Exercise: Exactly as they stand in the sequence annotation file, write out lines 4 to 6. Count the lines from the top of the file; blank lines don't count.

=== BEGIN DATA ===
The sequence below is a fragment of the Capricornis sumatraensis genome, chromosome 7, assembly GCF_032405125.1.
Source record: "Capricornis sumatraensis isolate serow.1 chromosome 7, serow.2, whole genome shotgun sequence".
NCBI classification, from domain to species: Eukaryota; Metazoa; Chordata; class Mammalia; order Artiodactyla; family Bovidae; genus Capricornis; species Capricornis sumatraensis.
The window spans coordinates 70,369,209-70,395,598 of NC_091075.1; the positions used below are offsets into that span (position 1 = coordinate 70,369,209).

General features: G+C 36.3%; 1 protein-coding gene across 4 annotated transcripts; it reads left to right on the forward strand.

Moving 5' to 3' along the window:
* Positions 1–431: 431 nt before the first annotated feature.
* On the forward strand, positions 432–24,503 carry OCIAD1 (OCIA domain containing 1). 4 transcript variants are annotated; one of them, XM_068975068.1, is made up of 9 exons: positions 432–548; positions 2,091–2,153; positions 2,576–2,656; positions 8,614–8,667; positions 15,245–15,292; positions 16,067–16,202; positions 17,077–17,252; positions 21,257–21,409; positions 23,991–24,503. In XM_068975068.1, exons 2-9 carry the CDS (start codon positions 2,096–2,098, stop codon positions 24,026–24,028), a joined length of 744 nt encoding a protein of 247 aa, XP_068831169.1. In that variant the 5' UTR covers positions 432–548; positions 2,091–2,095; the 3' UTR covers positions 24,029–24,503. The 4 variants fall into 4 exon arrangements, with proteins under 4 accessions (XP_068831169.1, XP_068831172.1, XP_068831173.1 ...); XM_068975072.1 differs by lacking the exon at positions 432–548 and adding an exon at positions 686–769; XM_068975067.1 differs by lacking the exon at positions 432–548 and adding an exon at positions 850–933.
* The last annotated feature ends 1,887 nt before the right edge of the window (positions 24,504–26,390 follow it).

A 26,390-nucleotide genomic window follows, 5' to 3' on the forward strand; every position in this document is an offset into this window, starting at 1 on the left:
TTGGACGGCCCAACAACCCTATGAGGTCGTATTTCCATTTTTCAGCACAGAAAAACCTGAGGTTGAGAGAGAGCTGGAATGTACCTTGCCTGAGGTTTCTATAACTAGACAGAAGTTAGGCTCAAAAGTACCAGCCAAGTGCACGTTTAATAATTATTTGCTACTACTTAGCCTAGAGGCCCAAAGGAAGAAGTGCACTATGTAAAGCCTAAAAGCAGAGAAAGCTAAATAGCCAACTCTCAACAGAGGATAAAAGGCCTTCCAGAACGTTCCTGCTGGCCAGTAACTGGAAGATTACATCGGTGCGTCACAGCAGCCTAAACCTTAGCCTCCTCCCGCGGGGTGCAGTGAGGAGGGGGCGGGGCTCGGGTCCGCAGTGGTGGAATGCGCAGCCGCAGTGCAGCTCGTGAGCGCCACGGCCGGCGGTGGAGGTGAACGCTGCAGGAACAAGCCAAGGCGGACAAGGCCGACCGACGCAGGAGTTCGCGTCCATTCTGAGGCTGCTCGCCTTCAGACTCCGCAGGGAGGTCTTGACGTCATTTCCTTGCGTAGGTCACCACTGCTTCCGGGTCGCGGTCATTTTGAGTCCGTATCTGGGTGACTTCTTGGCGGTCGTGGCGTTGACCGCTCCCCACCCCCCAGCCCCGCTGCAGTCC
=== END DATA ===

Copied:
The window spans coordinates 70,369,209-70,395,598 of NC_091075.1; the positions used below are offsets into that span (position 1 = coordinate 70,369,209).

General features: G+C 36.3%; 1 protein-coding gene across 4 annotated transcripts; it reads left to right on the forward strand.

Moving 5' to 3' along the window: